Referring now to FIG. 6, a biceps curl exercise designed to strengthen the biceps of the arm is depicted. To perform this exercise, the ball 2 is placed into the base 4 and the elastic bands 8, 8' are attached to and routed around the attachment points 6 as required to perform the desired exercise. The user 70 positions himself in a kneeling or sitting position such that the front portion of the user's body, in most cases, the user's chest and stomach regions, are in contact with the ball 2. The elastic bands 8, 8' are arranged so that they are mounted on the attachment points 6' located on the side of the base 4 opposite from the side of the base 4 adjacent to the user 70, so that the ball 2 is between the user's 70 body and the handholds 10, 10'. The user 70 places his arms 72 on the top surface of the ball 2, and grasps the handholds 10, 10' with each hand. The user 70 then repetitively flexes each arm 72, 72', either in unison or separately to provide resistive training to strengthen the biceps muscles of the user's arms 72, 72'. As the user 70 flexes his arms 72, 72', the elastic bands 8, 8' stretch in response. As the elastic bands 8, 8' stretch, the resistance of the bands increases, thus requiring additional exertion by the user 70 to overcome the increased resistance of the elastic bands 8, 8'. Having flexed his arms 72, 72' as much as possible, the user 70 then relaxes the muscles of his arms 72, 72', slowly extending the arms 72, 72' either in unison or singly, providing negative resistance to the muscles of the arms 72, 72' until the elastic bands 8, 8' have regained their relaxed, non-stretched state, completing one repetition of the exercise. This flexion and extension is repeated as many times as the user 70 desires to provide a workout for the selected muscles. It should be noted that the user's 70 torso is balanced and supported by the ball 2, thus assisting in preventing undue strain to the spine, ligaments, and musculature of the user's 70 back during performance of the exercise.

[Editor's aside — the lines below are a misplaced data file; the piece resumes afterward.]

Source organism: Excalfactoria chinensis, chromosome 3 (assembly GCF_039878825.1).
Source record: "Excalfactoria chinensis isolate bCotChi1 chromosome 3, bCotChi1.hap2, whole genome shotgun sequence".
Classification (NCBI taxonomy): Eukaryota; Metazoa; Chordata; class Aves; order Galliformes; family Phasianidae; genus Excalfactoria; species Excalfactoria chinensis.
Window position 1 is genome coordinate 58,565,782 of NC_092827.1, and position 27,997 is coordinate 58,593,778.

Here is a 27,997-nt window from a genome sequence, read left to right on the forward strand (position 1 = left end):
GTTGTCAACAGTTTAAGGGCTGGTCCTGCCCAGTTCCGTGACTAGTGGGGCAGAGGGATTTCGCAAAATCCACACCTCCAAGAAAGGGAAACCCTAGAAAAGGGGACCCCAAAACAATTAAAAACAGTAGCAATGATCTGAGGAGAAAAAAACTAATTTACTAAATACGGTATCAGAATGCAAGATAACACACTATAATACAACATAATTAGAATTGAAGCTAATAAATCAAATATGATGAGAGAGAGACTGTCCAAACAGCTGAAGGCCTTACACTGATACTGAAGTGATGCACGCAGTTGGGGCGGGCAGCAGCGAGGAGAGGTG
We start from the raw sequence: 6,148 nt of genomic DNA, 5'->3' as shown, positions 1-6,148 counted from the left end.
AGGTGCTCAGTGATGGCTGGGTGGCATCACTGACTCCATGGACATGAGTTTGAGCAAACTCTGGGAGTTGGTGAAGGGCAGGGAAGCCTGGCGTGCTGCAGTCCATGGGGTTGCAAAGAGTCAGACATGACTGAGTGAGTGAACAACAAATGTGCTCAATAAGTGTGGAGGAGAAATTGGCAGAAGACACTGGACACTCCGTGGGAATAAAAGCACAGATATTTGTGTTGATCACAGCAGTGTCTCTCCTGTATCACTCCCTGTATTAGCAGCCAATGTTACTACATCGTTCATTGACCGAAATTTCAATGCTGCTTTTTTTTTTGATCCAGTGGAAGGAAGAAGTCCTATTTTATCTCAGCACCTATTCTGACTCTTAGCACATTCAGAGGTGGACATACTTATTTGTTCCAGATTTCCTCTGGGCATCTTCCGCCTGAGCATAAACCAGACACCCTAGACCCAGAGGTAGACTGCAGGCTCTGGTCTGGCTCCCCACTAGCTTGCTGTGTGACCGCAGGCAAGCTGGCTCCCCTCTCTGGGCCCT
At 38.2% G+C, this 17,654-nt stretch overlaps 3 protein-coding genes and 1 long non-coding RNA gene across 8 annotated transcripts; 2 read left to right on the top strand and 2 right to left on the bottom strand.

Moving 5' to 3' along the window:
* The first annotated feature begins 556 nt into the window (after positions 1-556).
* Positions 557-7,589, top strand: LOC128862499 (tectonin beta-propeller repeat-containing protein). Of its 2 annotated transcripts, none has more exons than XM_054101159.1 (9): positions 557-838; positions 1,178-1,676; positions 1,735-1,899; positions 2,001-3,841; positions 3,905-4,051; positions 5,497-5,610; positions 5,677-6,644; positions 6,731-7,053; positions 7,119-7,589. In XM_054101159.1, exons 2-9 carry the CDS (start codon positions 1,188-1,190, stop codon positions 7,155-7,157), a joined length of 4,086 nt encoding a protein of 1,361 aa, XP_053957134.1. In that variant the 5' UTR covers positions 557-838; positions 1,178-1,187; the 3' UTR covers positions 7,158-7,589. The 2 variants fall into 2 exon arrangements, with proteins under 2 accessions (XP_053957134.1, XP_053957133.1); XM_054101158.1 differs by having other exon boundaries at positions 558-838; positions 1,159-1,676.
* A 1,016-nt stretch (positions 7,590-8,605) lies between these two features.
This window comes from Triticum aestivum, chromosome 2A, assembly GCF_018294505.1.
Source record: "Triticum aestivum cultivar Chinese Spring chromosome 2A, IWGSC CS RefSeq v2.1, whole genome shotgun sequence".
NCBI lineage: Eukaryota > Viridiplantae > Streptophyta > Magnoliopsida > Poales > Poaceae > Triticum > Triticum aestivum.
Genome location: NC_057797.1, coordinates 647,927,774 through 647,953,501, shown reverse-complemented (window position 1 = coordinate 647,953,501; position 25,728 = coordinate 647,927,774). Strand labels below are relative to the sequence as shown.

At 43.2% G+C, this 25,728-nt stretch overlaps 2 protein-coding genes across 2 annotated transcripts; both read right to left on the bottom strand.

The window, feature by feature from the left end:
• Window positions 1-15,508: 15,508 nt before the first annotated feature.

Referring now to FIGS. 7A and 7B, a triceps extension exercise is depicted that can be performed while the user 70 lies on the ball 2, thus supporting, as illustrated, the user's spine and back musculature. As depicted in FIG. 7A, the elastic bands 8, 8' are mounted on an attachment point 6' located on the base 4 so that the elastic band 8, 8' is mounted at a position on the base 4 opposite the plane of movement of the user's 70 hands 74. This position results in the elastic band 8, 8' passing diagonally over the ball 2. Mounting the elastic bands 8, 8' to the base 4 at this location illustrates one of the advantages of the present invention in that it allows the user 70 to select approprate attachment points 6, 6' for the elastic bands 8, 8', ensuring that the force of the exercise is evenly transmitted to the ball 2, providing a stable platform for the performance of an exercise by preventing the base 4 from tipping in response to the user 70 extending his arms 72 and maintaining support of the user's 70 back 76 to prevent injury.
As depicted in FIG. 7A, the user 70 grasps the handholds 10, 10' by each hand and then the user extends both arms 72, 72', either uniformly or singly against the resistance of the elastic bands 8, 8', as shown in FIG. 7B. After the arms 72, 72' are extended, the arms 72, 72' are slowly relaxed in a controlled manner to complete one repetition of the exercise. The exercise may be repeated as many times as desired by the user 70.
Referring now to FIGS. 8A and 8B, another exercise using one embodiment of the present invention is illustrated. In this excercise, a lateral raise is performed to benefit the latissmus and triceps muscles. The elastic bands 8, 8' are mounted on the appropriate attachment points 6 to adjust the length of the elastic bands 8, 8' and the position of the handholds 10, 10'. As shown in FIG. 8A, to begin this exercise, the user 70 sits on top of the ball 2 with the ball 2 mounted in base 4, and grasps the handholds 10, 10' with each hand 74, 74'. Keeping the arms forward and straight, the hands 74, 74' are raised to eye level, extending elastic bands 8, 8', as shown in FIG. 8B.